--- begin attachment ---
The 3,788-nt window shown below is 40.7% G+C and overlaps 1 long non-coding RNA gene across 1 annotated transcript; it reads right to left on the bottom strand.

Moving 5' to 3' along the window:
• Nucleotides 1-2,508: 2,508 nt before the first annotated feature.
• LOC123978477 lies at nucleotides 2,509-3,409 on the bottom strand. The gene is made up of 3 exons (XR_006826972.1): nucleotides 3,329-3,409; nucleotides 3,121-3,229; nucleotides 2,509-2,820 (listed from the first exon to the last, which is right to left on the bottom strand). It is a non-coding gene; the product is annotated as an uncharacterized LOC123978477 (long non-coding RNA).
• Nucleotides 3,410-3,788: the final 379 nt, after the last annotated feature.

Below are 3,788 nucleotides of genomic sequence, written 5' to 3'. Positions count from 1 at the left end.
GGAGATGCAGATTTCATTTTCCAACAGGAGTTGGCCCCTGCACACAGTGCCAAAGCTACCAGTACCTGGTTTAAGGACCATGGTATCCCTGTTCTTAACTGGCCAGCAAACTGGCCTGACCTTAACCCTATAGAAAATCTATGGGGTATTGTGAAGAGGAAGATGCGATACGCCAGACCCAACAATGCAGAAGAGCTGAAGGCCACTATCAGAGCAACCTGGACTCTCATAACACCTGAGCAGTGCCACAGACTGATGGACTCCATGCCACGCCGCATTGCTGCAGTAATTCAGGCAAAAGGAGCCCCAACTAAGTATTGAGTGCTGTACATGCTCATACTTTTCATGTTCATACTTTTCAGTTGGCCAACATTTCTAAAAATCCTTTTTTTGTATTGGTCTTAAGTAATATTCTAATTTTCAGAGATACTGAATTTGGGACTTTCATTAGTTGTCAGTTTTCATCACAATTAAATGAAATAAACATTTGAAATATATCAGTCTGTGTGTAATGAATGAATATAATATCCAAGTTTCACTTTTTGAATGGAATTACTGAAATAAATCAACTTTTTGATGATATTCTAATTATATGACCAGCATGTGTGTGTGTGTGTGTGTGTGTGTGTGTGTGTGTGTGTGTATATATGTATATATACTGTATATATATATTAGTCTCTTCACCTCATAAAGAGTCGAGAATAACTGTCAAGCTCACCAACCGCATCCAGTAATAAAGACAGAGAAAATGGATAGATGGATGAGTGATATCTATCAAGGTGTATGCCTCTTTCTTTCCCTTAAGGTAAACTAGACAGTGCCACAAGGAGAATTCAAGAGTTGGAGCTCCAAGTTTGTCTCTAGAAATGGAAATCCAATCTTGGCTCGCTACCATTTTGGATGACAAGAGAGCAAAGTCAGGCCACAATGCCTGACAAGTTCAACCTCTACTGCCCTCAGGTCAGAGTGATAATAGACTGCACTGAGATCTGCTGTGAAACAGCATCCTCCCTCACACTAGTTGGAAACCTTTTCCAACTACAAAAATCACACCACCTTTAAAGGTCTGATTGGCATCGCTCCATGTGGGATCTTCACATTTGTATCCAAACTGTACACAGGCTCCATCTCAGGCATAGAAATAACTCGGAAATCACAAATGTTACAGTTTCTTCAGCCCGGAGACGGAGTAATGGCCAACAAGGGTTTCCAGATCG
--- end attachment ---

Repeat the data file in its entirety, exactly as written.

The 3,788-nt window shown below is 40.7% G+C and overlaps 1 long non-coding RNA gene across 1 annotated transcript; it reads right to left on the bottom strand.

Moving 5' to 3' along the window:
• Nucleotides 1-2,508: 2,508 nt before the first annotated feature.
• LOC123978477 lies at nucleotides 2,509-3,409 on the bottom strand. The gene is made up of 3 exons (XR_006826972.1): nucleotides 3,329-3,409; nucleotides 3,121-3,229; nucleotides 2,509-2,820 (listed from the first exon to the last, which is right to left on the bottom strand). It is a non-coding gene; the product is annotated as an uncharacterized LOC123978477 (long non-coding RNA).
• Nucleotides 3,410-3,788: the final 379 nt, after the last annotated feature.

Below are 3,788 nucleotides of genomic sequence, written 5' to 3'. Positions count from 1 at the left end.
GGAGATGCAGATTTCATTTTCCAACAGGAGTTGGCCCCTGCACACAGTGCCAAAGCTACCAGTACCTGGTTTAAGGACCATGGTATCCCTGTTCTTAACTGGCCAGCAAACTGGCCTGACCTTAACCCTATAGAAAATCTATGGGGTATTGTGAAGAGGAAGATGCGATACGCCAGACCCAACAATGCAGAAGAGCTGAAGGCCACTATCAGAGCAACCTGGACTCTCATAACACCTGAGCAGTGCCACAGACTGATGGACTCCATGCCACGCCGCATTGCTGCAGTAATTCAGGCAAAAGGAGCCCCAACTAAGTATTGAGTGCTGTACATGCTCATACTTTTCATGTTCATACTTTTCAGTTGGCCAACATTTCTAAAAATCCTTTTTTTGTATTGGTCTTAAGTAATATTCTAATTTTCAGAGATACTGAATTTGGGACTTTCATTAGTTGTCAGTTTTCATCACAATTAAATGAAATAAACATTTGAAATATATCAGTCTGTGTGTAATGAATGAATATAATATCCAAGTTTCACTTTTTGAATGGAATTACTGAAATAAATCAACTTTTTGATGATATTCTAATTATATGACCAGCATGTGTGTGTGTGTGTGTGTGTGTGTGTGTGTGTGTGTGTGTATATATGTATATATACTGTATATATATATTAGTCTCTTCACCTCATAAAGAGTCGAGAATAACTGTCAAGCTCACCAACCGCATCCAGTAATAAAGACAGAGAAAATGGATAGATGGATGAGTGATATCTATCAAGGTGTATGCCTCTTTCTTTCCCTTAAGGTAAACTAGACAGTGCCACAAGGAGAATTCAAGAGTTGGAGCTCCAAGTTTGTCTCTAGAAATGGAAATCCAATCTTGGCTCGCTACCATTTTGGATGACAAGAGAGCAAAGTCAGGCCACAATGCCTGACAAGTTCAACCTCTACTGCCCTCAGGTCAGAGTGATAATAGACTGCACTGAGATCTGCTGTGAAACAGCATCCTCCCTCACACTAGTTGGAAACCTTTTCCAACTACAAAAATCACACCACCTTTAAAGGTCTGATTGGCATCGCTCCATGTGGGATCTTCACATTTGTATCCAAACTGTACACAGGCTCCATCTCAGGCATAGAAATAACTCGGAAATCACAAATGTTACAGTTTCTTCAGCCCGGAGACGGAGTAATGGCCAACAAGGGTTTCCAGATCG